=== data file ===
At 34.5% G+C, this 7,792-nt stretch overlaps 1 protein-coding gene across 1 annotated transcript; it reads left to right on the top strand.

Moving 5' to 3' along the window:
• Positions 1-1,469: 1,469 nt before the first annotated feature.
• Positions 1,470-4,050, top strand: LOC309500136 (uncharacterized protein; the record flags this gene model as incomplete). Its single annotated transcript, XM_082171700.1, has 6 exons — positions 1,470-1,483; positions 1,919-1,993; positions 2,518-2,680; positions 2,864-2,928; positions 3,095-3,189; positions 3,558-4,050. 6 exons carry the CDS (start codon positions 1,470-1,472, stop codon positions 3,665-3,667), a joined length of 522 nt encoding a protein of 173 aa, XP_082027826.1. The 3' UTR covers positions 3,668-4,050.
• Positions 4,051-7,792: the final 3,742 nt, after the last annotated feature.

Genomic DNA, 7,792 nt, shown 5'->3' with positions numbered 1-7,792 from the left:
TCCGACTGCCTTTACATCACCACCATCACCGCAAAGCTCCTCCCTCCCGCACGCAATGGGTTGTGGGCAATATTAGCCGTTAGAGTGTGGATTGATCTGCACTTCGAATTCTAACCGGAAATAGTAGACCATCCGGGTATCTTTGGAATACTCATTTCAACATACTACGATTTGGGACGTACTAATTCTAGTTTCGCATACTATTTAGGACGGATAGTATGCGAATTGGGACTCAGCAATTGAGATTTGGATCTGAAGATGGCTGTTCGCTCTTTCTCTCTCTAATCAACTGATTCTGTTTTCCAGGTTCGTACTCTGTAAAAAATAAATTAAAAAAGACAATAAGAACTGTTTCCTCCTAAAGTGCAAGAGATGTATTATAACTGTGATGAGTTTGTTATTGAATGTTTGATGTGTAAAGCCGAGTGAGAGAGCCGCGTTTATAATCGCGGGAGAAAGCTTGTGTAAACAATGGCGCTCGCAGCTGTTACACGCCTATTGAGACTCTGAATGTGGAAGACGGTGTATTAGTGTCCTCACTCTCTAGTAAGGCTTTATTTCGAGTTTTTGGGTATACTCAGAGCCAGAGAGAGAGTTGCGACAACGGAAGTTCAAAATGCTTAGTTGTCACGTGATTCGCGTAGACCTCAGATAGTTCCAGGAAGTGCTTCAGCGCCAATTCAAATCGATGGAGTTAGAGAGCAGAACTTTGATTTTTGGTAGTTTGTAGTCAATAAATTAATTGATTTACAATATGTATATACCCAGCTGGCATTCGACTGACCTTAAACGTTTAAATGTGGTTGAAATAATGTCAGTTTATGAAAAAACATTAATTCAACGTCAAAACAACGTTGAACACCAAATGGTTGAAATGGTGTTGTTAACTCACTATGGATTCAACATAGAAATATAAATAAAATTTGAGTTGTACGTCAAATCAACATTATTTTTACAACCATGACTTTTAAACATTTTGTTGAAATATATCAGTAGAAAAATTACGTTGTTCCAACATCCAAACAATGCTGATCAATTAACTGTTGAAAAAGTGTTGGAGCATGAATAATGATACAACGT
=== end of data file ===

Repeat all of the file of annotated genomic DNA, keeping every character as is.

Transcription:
At 34.5% G+C, this 7,792-nt stretch overlaps 1 protein-coding gene across 1 annotated transcript; it reads left to right on the top strand.

Moving 5' to 3' along the window:
• Positions 1-1,469: 1,469 nt before the first annotated feature.
• Positions 1,470-4,050, top strand: LOC309500136 (uncharacterized protein; the record flags this gene model as incomplete). Its single annotated transcript, XM_082171700.1, has 6 exons — positions 1,470-1,483; positions 1,919-1,993; positions 2,518-2,680; positions 2,864-2,928; positions 3,095-3,189; positions 3,558-4,050. 6 exons carry the CDS (start codon positions 1,470-1,472, stop codon positions 3,665-3,667), a joined length of 522 nt encoding a protein of 173 aa, XP_082027826.1. The 3' UTR covers positions 3,668-4,050.
• Positions 4,051-7,792: the final 3,742 nt, after the last annotated feature.

Genomic DNA, 7,792 nt, shown 5'->3' with positions numbered 1-7,792 from the left:
TCCGACTGCCTTTACATCACCACCATCACCGCAAAGCTCCTCCCTCCCGCACGCAATGGGTTGTGGGCAATATTAGCCGTTAGAGTGTGGATTGATCTGCACTTCGAATTCTAACCGGAAATAGTAGACCATCCGGGTATCTTTGGAATACTCATTTCAACATACTACGATTTGGGACGTACTAATTCTAGTTTCGCATACTATTTAGGACGGATAGTATGCGAATTGGGACTCAGCAATTGAGATTTGGATCTGAAGATGGCTGTTCGCTCTTTCTCTCTCTAATCAACTGATTCTGTTTTCCAGGTTCGTACTCTGTAAAAAATAAATTAAAAAAGACAATAAGAACTGTTTCCTCCTAAAGTGCAAGAGATGTATTATAACTGTGATGAGTTTGTTATTGAATGTTTGATGTGTAAAGCCGAGTGAGAGAGCCGCGTTTATAATCGCGGGAGAAAGCTTGTGTAAACAATGGCGCTCGCAGCTGTTACACGCCTATTGAGACTCTGAATGTGGAAGACGGTGTATTAGTGTCCTCACTCTCTAGTAAGGCTTTATTTCGAGTTTTTGGGTATACTCAGAGCCAGAGAGAGAGTTGCGACAACGGAAGTTCAAAATGCTTAGTTGTCACGTGATTCGCGTAGACCTCAGATAGTTCCAGGAAGTGCTTCAGCGCCAATTCAAATCGATGGAGTTAGAGAGCAGAACTTTGATTTTTGGTAGTTTGTAGTCAATAAATTAATTGATTTACAATATGTATATACCCAGCTGGCATTCGACTGACCTTAAACGTTTAAATGTGGTTGAAATAATGTCAGTTTATGAAAAAACATTAATTCAACGTCAAAACAACGTTGAACACCAAATGGTTGAAATGGTGTTGTTAACTCACTATGGATTCAACATAGAAATATAAATAAAATTTGAGTTGTACGTCAAATCAACATTATTTTTACAACCATGACTTTTAAACATTTTGTTGAAATATATCAGTAGAAAAATTACGTTGTTCCAACATCCAAACAATGCTGATCAATTAACTGTTGAAAAAGTGTTGGAGCATGAATAATGATACAACGT